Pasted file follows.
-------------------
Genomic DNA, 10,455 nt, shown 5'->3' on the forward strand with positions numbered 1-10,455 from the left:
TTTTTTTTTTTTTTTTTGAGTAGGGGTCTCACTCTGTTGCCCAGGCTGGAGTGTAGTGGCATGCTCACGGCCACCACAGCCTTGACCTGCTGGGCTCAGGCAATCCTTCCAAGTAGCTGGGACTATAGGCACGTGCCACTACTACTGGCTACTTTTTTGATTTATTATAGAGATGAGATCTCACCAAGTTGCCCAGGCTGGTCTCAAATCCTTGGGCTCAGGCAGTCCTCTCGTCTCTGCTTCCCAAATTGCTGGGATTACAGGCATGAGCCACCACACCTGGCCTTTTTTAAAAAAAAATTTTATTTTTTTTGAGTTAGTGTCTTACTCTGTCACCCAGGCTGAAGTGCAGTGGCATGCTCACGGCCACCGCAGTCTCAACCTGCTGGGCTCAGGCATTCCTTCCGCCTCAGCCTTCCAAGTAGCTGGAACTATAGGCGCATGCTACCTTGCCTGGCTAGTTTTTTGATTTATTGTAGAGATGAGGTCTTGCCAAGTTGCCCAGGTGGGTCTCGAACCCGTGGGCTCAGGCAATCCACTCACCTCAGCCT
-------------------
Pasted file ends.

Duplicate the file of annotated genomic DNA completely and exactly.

Genomic DNA, 10,455 nt, shown 5'->3' on the forward strand with positions numbered 1-10,455 from the left:
TTTTTTTTTTTTTTTTTGAGTAGGGGTCTCACTCTGTTGCCCAGGCTGGAGTGTAGTGGCATGCTCACGGCCACCACAGCCTTGACCTGCTGGGCTCAGGCAATCCTTCCAAGTAGCTGGGACTATAGGCACGTGCCACTACTACTGGCTACTTTTTTGATTTATTATAGAGATGAGATCTCACCAAGTTGCCCAGGCTGGTCTCAAATCCTTGGGCTCAGGCAGTCCTCTCGTCTCTGCTTCCCAAATTGCTGGGATTACAGGCATGAGCCACCACACCTGGCCTTTTTTAAAAAAAAATTTTATTTTTTTTGAGTTAGTGTCTTACTCTGTCACCCAGGCTGAAGTGCAGTGGCATGCTCACGGCCACCGCAGTCTCAACCTGCTGGGCTCAGGCATTCCTTCCGCCTCAGCCTTCCAAGTAGCTGGAACTATAGGCGCATGCTACCTTGCCTGGCTAGTTTTTTGATTTATTGTAGAGATGAGGTCTTGCCAAGTTGCCCAGGTGGGTCTCGAACCCGTGGGCTCAGGCAATCCACTCACCTCAGCCT